4 Comments

  • Hi Simon,

    thanks for taking the time to review our PR stunt (why else on Earth would I spent time researching what The Sun readers think of Thatcher?)

    I share all of your doubts on the way sentiment analysis is calculated on most platforms and that’s why we have designed the platform in a different way.

    All sentiment analysis is targeted towards specific entities and we use three systems to measure it:

    – short-form content (below 140 characters, poor grammar, no context)

    – long-form content (above 140 character, structured, context-rich)

    – crowdsourced human coding: you can stream your posts to communities where people receive micropayments in return for microtasks and get the message analysed in real-time and by users who can been screened (e.g. only english speaking from the UK). Now because humans agree even less then machines, we normally tend to send every single post to three different people and then calculate the rating.

    As you know sentiment accuracy varies according to the subject of the conversation, and when it’s particularly tricky we simply up the share of content for which we want the sentiment analysis to be crowdsourced.

    In this case, we also had a research team reviewing the sentiment coding.

    So yes, the data is accurate and the followers of The Sun were prevalently negative about Thatcher.

    POSITIVE
    “RT @SamGyimah: Deeply saddened by the passing away of Baroness Thatcher. A remarkable woman, inspirational leader and great Prime Minister of our country.”

    “Wish Lady Thatcher was still here to sort out this economic crisis. She’d drag Britain off its knees and run circles around @Ed_Miliband”

    NEGATIVE
    “Whether you liked #thatcher or were happy to see her dead, 10 million for her funeral paid for by the taxpayers is absolutely disgraceful!”

    “RT @sickipediabot: RIP Margaret Thatcher. A woman who did more damage to Scotland than alcohol and the deep-frying process combined.”

    “RT @OwenJones84: Outrageous. Not a funeral. A state-funded political broadcast RT @IanDunt BREAKING: Big Ben to be silenced during Margaret Thatcher funeral”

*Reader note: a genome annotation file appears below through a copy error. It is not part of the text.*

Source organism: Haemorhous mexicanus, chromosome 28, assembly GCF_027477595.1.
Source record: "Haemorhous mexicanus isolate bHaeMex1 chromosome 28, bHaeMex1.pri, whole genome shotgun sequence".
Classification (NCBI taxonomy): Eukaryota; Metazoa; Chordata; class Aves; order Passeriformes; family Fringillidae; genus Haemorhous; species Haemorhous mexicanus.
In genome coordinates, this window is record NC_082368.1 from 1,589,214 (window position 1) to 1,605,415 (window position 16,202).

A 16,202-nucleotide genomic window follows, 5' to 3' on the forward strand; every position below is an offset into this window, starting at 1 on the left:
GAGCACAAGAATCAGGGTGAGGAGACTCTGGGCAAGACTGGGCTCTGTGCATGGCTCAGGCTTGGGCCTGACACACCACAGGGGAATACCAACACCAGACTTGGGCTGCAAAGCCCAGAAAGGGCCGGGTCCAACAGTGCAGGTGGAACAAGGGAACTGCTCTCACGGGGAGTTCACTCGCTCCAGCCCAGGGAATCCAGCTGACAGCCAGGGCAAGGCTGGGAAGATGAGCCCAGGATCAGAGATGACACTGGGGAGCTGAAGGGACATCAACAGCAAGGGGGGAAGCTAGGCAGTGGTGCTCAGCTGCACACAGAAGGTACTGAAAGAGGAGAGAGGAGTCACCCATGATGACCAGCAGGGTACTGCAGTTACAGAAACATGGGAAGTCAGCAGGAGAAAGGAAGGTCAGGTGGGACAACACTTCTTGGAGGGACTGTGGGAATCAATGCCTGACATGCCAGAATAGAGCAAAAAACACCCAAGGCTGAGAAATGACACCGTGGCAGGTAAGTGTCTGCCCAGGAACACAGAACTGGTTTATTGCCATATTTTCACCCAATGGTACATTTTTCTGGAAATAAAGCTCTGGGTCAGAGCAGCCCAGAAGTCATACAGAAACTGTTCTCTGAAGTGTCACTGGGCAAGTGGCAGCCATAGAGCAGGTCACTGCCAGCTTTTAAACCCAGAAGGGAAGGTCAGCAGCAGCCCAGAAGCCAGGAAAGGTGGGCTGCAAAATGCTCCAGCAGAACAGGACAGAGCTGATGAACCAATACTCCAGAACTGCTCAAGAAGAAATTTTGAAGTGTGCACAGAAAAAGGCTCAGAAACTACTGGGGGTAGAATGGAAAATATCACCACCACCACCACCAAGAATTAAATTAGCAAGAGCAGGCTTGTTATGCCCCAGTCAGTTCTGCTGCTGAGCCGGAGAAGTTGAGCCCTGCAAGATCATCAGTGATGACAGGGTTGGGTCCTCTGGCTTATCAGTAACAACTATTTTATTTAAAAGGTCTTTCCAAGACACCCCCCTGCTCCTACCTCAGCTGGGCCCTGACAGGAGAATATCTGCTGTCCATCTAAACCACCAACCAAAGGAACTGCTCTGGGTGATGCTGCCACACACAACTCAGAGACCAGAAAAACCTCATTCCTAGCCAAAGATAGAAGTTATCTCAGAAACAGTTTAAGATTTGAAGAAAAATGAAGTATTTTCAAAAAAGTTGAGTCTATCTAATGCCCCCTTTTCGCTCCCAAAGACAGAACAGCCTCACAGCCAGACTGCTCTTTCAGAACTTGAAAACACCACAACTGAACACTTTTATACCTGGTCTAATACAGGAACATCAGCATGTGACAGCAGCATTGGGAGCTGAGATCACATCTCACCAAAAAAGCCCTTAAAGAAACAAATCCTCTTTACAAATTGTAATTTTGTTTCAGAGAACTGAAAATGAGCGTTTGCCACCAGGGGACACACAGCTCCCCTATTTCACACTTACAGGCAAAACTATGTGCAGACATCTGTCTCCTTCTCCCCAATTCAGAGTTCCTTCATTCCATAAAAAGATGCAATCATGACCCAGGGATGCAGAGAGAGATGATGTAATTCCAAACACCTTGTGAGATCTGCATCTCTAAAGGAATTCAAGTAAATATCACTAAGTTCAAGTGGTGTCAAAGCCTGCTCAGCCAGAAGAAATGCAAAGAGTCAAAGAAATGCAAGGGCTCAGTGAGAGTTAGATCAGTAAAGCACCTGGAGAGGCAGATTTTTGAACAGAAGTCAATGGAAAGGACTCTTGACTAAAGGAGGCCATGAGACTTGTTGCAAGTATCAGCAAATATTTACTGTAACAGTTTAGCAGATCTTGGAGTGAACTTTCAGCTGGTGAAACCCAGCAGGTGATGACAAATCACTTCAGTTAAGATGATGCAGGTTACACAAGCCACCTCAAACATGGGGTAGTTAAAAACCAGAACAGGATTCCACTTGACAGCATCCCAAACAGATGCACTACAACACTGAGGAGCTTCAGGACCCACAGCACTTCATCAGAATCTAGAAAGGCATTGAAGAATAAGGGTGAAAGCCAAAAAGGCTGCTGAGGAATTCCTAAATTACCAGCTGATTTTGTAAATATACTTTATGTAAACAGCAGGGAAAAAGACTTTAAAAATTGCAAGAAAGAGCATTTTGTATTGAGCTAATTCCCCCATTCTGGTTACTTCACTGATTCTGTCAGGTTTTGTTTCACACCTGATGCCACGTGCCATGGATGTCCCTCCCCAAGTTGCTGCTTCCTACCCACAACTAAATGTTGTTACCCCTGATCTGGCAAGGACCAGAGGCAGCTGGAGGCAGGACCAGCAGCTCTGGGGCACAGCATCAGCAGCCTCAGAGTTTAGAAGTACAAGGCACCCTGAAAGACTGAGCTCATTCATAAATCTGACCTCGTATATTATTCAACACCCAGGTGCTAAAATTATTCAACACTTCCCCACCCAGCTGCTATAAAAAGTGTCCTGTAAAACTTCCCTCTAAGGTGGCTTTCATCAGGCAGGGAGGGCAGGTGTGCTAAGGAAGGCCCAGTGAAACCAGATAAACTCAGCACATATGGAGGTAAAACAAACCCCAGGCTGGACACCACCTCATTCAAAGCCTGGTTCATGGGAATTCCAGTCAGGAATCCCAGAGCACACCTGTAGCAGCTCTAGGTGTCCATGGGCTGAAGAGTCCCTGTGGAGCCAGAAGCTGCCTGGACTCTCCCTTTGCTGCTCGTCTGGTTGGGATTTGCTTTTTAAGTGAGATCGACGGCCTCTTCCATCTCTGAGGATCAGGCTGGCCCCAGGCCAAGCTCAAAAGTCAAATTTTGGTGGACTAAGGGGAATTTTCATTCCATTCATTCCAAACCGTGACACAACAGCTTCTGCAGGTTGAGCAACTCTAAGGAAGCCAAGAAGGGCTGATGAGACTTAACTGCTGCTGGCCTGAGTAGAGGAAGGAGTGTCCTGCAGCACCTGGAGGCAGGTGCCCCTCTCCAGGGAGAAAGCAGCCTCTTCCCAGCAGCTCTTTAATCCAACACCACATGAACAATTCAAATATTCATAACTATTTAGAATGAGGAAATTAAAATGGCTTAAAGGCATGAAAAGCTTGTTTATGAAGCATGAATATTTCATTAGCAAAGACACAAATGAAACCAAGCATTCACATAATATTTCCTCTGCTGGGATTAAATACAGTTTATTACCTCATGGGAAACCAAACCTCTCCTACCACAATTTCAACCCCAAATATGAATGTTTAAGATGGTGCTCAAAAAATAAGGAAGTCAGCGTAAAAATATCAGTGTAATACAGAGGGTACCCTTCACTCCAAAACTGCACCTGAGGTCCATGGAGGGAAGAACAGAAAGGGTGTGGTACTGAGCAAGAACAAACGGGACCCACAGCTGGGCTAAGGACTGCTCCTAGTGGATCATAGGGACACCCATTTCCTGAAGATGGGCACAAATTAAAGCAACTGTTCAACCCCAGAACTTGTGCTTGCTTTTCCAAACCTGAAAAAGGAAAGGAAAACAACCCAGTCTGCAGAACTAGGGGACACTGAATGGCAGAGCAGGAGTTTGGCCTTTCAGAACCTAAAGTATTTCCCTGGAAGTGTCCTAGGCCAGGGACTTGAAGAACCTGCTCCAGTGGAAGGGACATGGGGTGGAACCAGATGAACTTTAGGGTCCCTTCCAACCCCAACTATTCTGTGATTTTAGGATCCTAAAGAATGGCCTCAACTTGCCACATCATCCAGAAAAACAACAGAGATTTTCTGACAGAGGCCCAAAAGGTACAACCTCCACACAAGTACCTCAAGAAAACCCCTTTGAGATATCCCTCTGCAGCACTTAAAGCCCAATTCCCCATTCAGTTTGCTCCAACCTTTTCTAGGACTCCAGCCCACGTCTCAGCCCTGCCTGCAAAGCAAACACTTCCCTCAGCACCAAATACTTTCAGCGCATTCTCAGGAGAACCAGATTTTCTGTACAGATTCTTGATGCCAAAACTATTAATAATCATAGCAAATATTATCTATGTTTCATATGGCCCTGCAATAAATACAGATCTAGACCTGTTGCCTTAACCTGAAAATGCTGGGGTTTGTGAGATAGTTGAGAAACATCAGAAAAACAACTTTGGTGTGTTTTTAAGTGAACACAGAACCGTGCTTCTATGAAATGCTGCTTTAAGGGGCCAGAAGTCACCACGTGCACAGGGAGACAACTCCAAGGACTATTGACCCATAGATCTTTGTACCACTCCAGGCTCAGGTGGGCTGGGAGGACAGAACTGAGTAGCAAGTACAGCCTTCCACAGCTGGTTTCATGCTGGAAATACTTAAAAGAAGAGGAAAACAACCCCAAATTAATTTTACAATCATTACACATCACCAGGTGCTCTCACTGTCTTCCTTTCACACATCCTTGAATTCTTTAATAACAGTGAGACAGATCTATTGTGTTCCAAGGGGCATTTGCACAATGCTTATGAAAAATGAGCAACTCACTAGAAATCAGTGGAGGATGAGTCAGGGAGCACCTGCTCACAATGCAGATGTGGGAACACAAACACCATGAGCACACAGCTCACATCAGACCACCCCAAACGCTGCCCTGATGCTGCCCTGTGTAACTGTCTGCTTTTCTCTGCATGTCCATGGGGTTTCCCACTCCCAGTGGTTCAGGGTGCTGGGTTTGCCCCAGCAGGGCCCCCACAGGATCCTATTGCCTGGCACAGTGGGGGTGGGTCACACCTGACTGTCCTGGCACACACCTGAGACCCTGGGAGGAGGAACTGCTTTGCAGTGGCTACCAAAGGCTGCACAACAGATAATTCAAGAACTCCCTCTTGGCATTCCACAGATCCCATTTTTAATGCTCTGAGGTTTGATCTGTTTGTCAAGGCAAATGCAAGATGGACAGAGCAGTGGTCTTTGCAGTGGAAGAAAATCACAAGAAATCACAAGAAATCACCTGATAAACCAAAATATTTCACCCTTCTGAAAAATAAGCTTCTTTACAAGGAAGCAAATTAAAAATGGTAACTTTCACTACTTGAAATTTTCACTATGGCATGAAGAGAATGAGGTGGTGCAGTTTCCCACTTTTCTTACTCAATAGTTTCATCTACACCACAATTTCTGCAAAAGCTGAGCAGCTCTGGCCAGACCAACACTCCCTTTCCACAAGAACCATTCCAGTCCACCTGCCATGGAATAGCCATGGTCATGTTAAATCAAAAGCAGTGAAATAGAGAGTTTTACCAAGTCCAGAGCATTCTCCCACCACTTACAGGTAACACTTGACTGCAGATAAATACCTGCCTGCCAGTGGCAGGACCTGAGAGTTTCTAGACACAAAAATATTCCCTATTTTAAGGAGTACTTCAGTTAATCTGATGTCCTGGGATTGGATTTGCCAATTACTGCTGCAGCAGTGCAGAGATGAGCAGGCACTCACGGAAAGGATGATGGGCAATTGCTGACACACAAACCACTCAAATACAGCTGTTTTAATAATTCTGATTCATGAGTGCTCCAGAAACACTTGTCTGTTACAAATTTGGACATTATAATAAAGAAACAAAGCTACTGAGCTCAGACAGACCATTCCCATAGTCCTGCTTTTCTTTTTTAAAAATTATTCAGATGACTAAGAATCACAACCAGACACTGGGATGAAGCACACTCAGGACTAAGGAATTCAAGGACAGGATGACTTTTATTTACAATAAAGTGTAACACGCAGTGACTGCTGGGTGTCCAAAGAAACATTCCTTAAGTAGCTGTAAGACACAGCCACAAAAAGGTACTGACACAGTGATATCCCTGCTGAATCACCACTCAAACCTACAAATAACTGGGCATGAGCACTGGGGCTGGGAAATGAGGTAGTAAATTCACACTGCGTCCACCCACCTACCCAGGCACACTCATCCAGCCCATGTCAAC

Hope this help clarifying why we think sentiment analysis is still interesting. If you have any questions shout, I’m @abc3d on Twitter

  • Freelance UnboundNo Gravatar
    April 21st, 2013 at 3:47 pm

    Hey Francesco – thanks for your input. I’ll look out for more of your sentimental claptrap! I’d be interested to see how it works in more detail…

  • What he failed to mention, of course, is that Twitter is hopeless for measuring ANYTHING that matters – simply because it’s a self-selecting medium.

    People who tweet are not representative of the population at large, no matter how much Face (or anyone else) might wish them to be. When you measure anything on Twitter, you’re just measuring the views of a self-appointed section of the population that has no representative value whatsoever.

    They also tweet unevenly – on topics close to their heart, not on others. The end result is so absurdly biassed – in every possible respect – as to be statistically utterly useless.
    Soilman recently posted..The sun is out. The matrix has reloaded.

  • Michael WalkerNo Gravatar
    May 14th, 2013 at 3:00 pm

    The old computing maxim ‘garbage in, garbage out’ applies. At least 95 per cent of what’s posted on social media is complete bollocks, so attempting to analyse it is meaningless.